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Subscribe to this list via RSS Blog posts tagged in Lughnasadh
Lakshmi’s Feet: Steps for Preserving Abundance

August, particularly post-Lughnasash, is a time when thoughts of abundance are fairly high in conscious awareness. The stalls at the Farmers Market are filled to bursting with fresh produce. Driving through the city these days – near where I live anyways – roadside produce vending stalls are popping up like Springtime dandelions. Pickup trucks with back beds filled with corn ready to sell to passing cars can be seen parked by the side of the road. The harvest is nigh and energy reverberates with the resonance of abundance.

So it was not really much of a surprise that Lakshmi showed up at the Goddess Meditation last week. Most commonly associated with abundance, Lakshmi’s influence touches on all areas of life. She is a much loved Hindu Goddess whose name appears to be derived from the Sanskrit word for “aim” or “goal”, indicating that if we want to have success (or abundance in myriad forms) in our lives, then we must have a focus.

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A Time to Plant, a Time to Harvest

It seems like summer just arrived and already it is on its way out. Today is Lughnasadh (Celtic) or Lammas (Germanic), the beginning of the harvest season in Western European tradition and the first day of autumn according to reckonings that count summer as starting from May. Traditionally, it’s a time for working the fields and baking the first bread of the new harvest.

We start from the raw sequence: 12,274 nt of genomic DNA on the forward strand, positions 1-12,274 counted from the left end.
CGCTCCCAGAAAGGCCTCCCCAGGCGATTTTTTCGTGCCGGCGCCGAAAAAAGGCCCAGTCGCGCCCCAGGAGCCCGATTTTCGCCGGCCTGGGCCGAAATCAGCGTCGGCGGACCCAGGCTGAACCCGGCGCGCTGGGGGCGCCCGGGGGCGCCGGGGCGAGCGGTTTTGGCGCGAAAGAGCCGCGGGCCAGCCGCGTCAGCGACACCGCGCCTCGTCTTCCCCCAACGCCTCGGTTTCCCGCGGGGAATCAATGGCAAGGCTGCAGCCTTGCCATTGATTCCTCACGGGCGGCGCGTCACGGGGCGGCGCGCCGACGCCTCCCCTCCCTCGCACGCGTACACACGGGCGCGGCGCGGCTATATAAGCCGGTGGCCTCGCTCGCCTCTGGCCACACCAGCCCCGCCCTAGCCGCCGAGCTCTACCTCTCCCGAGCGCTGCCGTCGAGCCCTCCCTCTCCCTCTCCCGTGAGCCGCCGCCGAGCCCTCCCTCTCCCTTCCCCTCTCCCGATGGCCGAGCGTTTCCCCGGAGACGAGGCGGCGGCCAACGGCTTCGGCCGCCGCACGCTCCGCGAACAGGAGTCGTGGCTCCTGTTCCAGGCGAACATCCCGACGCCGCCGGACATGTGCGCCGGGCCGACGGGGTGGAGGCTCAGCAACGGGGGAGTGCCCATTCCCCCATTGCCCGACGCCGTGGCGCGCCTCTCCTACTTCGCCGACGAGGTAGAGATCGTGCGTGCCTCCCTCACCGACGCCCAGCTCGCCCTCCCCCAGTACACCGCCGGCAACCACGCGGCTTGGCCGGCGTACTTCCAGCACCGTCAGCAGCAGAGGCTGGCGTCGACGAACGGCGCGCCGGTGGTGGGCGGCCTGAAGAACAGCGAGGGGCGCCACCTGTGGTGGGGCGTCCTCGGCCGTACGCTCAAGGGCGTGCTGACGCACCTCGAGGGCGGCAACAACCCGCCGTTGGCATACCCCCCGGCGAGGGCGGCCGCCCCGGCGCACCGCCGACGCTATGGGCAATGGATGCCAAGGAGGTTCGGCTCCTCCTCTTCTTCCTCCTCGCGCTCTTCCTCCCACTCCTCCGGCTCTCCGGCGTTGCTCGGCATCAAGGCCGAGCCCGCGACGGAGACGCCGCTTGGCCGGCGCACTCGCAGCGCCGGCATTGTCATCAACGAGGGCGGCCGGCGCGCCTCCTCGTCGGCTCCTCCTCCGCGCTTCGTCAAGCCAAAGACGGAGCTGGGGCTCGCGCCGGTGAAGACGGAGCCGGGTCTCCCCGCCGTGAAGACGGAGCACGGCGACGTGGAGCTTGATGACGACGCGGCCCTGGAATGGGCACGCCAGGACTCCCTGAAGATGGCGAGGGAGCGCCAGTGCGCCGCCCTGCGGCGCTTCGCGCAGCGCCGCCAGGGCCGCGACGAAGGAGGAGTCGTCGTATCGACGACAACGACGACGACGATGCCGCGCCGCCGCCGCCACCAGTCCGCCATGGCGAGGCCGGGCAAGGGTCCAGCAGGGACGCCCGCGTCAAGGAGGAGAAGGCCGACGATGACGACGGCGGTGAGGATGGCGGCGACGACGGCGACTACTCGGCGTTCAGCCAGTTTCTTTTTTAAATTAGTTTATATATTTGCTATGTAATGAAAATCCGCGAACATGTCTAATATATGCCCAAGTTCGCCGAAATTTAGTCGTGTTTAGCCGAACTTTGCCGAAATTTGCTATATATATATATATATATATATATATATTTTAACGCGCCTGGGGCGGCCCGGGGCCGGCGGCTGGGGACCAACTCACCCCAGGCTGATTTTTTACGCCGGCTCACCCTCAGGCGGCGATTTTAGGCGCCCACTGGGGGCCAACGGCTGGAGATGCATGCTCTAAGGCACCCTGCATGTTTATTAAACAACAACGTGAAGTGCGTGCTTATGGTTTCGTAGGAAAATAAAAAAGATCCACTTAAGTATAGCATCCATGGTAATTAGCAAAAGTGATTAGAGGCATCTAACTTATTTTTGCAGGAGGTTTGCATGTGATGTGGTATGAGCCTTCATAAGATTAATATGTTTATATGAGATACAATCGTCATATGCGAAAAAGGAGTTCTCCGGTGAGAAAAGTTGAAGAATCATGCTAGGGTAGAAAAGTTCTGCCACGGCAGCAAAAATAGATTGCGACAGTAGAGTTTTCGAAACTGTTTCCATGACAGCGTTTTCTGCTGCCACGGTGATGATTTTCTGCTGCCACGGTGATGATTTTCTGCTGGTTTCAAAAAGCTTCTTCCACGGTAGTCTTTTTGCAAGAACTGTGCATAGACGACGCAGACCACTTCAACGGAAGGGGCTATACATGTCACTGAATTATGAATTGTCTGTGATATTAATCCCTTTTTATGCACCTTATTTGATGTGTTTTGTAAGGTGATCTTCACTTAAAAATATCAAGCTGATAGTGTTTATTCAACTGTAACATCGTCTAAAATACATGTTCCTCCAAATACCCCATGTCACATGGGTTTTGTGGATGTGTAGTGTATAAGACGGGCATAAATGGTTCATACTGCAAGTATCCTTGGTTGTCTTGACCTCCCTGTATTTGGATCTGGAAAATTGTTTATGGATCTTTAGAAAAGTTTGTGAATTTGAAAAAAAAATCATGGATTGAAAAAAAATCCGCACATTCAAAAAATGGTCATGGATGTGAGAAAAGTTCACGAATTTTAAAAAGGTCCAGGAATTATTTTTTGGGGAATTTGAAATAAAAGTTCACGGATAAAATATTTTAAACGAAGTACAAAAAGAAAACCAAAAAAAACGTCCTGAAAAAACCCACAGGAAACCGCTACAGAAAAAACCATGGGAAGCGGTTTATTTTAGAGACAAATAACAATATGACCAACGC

As always we’ve gathered all of our related posts as well as those we found across the internet that we thought you might enjoy. Have fun!

--Aryós Héngwis

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Recent comment in this post - Show all comments
  • Christopher Ward
    Christopher Ward says #
    Shared thank you fer sharin Miss Karen awesome post

Posted by on in Culture Blogs
The Meaning of Lammas

 

The Wheel of the Year is widely honored by we Wiccans, along with Druids, and many other NeoPagans. The eight Sabbats arranged along the Wheel are divided into universal solar cycles celebrating the solstices and equinoxes and four place-specific ones representing the agricultural cycles of planting, growth, harvest, and death.  The Wheel’s symbolism is beautifully adapted to illustrate profound insights in regions with four seasons because both cycles are coordinated, but its basic insights are true everywhere.

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Lughnasadh Ritual and Vision of Tailtiu, Irish Earth Goddess

Tailtiu herself taught me this ritual way of honoring her several years ago, as I prepared for a Lughnasadh celebration with a druid grove. Do your own research, and you will discover several analogous rituals on varying dates throughout Europe.


There is no clean land in all of Ireland, no fields not blood-soaked nor polluted by tears and death, for the Great War had raged across the land for ages. The war and its reasons, the dead and their Kings, their celebrated champions no longer matter. One royal husband slain and the victor wed, and Tailtiu, still Queen of Ireland, never took part in the fighting.